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Sherman High volleyball’s junior Shaylee Lewis serves in a match this season.

BOONE COUNTY — Following Boone County’s designation as orange on the state’s COVID-19 color-coded map system and subsequent changeover to Gov. Jim Justice’s new gold status, Boone County Schools’ extracurricular sports were brought to a standstill last week. Soccer and volleyball coaches from Scott, Sherman, and Van Junior-Senior high schools worked with student athletes to carry out conditioning rather than normal practices, and worked to reinforce safety for students.

Scott High School girls’ soccer has notably been out of practice since last Tuesday, after it was discovered that a student from the team had come in contact with the virus the previous Friday. Head Coach Woody Hunter’s team was told to quarantine until Sept. 26. Hunter explained that parents have been unhappy with the focus on Scott’s soccer program as the cause of stoppage, something they say has been a singling out of the teams.

“We’ve been waiting until we’re told what’s going to go down,” says Hunter.

Even with quarantine ending on the Sept. 26, the team will be unable to go back to practice until Sept. 28, the following Monday. The pause has affected the soccer season for longer at Scott, as Boone County Schools Superintendent Jeff Huffman notified Hunter that the girls will not be playing as long as they do not attend school. Hunter has been prioritizing safety for the Lady Hawks.

“The majority of my team has gotten tested… as of today (Sept. 18), everybody has come back negative,” said Hunter, who continues to encourage testing and communication of test results from his players. “We’re trying out best to take care of this issue, and to make sure the team is healthy and safe when we hopefully resume. We’re not turning a blind eye to the problem.”

Coach Angie Lilly of Sherman High girls’ soccer has been keeping her girls in practice during the break. With junior Emily Ceravolo and freshman Kailee Eskins still recovering from injuries, the stoppage has at least provided time for athletes to rest and heal.

“(We’re) practicing with new set up and positions in absence of those players,” Lilly said.

The team has been focusing on controlling the game and passing more frequently. Lilly says she wants to keep spirits high and give the girls an outlet from the stresses of remote learning.

Lady Skyhawks volleyball coach Liz Underwood has continued with practice. Her hope is that further testing will aid in driving down the county’s positivity rate.

“We have been doing a lot of inter-squad scrimmages versus drills in order to try and be ‘game ready’ in case we get the green light to play,” Underwood said. “The girls remain upbeat and hopeful in practice.”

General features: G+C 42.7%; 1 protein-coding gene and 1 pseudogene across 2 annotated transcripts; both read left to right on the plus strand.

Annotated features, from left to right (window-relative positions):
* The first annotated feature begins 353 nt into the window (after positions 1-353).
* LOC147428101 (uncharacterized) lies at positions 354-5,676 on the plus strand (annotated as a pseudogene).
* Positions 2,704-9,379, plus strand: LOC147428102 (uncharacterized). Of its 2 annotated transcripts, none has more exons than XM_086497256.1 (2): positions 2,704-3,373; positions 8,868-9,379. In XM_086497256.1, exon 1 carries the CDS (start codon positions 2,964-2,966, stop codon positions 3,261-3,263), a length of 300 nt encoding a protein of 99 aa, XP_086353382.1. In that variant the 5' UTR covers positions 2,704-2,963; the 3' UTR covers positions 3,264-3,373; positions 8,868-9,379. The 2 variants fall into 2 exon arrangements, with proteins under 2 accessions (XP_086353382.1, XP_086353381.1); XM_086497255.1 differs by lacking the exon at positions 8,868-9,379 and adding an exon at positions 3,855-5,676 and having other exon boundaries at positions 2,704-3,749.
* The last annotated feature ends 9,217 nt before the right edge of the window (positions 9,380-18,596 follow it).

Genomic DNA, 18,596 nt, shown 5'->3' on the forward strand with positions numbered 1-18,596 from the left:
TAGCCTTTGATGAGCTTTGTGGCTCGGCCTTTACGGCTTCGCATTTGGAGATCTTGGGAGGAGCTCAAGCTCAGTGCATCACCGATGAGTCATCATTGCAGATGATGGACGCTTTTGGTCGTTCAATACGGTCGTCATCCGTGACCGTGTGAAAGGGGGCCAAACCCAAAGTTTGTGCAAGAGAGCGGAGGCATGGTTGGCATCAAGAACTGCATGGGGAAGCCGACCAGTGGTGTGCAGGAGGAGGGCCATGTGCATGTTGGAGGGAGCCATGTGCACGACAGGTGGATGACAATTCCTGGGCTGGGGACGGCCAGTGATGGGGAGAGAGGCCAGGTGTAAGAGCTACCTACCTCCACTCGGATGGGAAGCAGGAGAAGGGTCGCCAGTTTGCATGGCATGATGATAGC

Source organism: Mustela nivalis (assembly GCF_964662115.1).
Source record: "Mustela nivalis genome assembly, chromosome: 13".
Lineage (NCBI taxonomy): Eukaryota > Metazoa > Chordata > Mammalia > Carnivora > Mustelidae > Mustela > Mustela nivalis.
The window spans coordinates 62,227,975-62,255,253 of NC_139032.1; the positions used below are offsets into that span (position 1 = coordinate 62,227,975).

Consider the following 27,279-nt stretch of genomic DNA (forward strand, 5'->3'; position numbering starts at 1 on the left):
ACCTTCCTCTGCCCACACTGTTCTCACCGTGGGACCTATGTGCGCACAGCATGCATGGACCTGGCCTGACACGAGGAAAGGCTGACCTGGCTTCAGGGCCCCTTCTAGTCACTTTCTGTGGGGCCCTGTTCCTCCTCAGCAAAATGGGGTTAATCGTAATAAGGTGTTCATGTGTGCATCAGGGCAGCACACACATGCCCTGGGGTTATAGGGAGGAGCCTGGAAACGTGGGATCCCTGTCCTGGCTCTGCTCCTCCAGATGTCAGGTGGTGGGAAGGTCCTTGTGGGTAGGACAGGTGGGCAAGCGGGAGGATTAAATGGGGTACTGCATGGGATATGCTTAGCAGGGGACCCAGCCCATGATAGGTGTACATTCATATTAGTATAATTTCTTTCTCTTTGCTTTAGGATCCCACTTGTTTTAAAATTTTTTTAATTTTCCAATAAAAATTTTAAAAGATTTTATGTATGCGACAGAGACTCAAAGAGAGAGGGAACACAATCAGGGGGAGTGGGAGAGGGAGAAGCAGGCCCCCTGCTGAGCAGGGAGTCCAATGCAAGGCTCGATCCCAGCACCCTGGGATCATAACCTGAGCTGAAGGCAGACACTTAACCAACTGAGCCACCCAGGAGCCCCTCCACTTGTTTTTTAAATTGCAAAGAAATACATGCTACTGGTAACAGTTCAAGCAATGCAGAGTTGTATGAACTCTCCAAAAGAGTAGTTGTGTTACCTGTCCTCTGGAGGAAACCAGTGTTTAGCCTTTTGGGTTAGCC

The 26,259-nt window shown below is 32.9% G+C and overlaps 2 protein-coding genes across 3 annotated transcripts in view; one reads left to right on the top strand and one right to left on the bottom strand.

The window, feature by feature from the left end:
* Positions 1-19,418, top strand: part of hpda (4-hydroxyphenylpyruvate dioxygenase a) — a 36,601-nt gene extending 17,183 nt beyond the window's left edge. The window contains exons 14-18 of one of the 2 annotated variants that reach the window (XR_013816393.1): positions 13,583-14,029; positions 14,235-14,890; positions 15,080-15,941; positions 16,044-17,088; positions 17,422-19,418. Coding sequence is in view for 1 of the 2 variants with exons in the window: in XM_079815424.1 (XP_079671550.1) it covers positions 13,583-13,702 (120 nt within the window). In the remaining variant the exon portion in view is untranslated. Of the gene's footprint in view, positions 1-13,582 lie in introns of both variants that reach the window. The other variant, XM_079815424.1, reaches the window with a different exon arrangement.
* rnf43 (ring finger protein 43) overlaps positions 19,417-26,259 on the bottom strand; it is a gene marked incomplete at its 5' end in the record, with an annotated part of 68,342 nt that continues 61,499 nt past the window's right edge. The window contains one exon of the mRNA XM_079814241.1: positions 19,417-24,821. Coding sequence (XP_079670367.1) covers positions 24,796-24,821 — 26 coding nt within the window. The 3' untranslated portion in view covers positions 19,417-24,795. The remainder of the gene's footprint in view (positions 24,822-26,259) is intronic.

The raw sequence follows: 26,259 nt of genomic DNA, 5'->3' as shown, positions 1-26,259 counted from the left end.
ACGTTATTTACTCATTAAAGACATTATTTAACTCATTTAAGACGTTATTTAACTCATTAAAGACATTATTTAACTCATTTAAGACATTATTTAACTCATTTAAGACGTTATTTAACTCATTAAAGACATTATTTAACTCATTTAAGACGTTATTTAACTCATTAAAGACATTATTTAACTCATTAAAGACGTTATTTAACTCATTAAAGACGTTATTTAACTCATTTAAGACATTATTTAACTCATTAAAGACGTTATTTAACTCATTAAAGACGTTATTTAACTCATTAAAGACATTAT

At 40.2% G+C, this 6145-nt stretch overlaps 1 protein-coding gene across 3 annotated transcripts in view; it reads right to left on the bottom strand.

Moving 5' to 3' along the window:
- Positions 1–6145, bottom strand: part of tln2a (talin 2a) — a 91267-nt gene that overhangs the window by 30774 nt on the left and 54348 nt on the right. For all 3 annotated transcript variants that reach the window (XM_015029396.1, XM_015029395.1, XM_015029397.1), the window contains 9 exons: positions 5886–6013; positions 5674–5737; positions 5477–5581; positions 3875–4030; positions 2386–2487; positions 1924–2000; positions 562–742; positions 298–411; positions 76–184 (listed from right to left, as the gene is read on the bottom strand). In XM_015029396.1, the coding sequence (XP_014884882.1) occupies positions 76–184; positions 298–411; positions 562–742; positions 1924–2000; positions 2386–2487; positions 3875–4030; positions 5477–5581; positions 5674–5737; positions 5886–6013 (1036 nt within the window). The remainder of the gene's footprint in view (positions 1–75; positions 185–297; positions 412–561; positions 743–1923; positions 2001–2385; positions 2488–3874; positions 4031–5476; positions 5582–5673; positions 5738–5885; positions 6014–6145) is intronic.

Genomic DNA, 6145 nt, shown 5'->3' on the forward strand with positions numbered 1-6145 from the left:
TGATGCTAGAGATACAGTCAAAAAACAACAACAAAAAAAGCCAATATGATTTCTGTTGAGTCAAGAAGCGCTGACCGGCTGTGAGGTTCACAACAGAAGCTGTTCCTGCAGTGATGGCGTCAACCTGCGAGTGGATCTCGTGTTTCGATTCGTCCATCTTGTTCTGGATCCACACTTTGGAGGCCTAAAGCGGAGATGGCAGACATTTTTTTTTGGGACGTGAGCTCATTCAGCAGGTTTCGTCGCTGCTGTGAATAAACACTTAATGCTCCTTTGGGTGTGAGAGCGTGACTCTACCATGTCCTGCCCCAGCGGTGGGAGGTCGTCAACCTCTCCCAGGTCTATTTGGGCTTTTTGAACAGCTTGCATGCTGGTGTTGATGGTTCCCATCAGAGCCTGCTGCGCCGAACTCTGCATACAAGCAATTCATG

After the first few matches of the season, she said, she sees potential in the Scott squad and hopes the players can hold onto their early promise in spite of the pause.

Coach Terri Dawn Williams of Sherman volleyball laments the loss of the week of games.

“It has been hard to keep the girls motivated,” she said. “We have been conditioning and trying to stay game-ready.”

Williams said she thinks the West Virginia SSAC does not realize the impact stoppage has on athletes who get into the rhythm of playing for a week and are then unable to play for another.

“This isn’t good for sports,” Williams said. “If everyone doesn’t have the same opportunity to play, how is that fair?”

She said she is concerned about how the SSAC will seed tournaments in cases where teams miss substantially more regular season games than others.

“How is it fair for one team to have played 25 matches and another only 5-10? I love sports and hate to see the kids not get to play, but is it worth it?” she questioned.

Nevertheless, Williams said, the Lady Tide will continue to condition and stay in shape for games.

Van volleyball coach Bonnie Chambers has been holding conditioning without volleyballs. She says it has given her and Assistant Coach Betty Brown the chance to work on physicality and movement.

“The girls, of course, are disappointed with the current halt in play,” Chambers said. “We have had to cancel several matches that they were looking forward to.”

In her opinion, she said, the break in the season will hurt every team affected.

“It’s hard to overcome your weaknesses when you don’t get to compete,” she said.

Because Van’s roster includes many newcomers, lost games will dampen efforts to improve through game experience. Despite this, having a group of hard workers that includes skilled returners has made her excited for the remainder of the season. She said she is thankful for the work put in by Betty Brown, who as assistant coach gets along well with the girls and works alongside them excellently.

Looking ahead, Chambers said she expects to roll with the irregular season as it happens.

“We will just continue to practice and try to become a united team, and, hopefully, win some games.”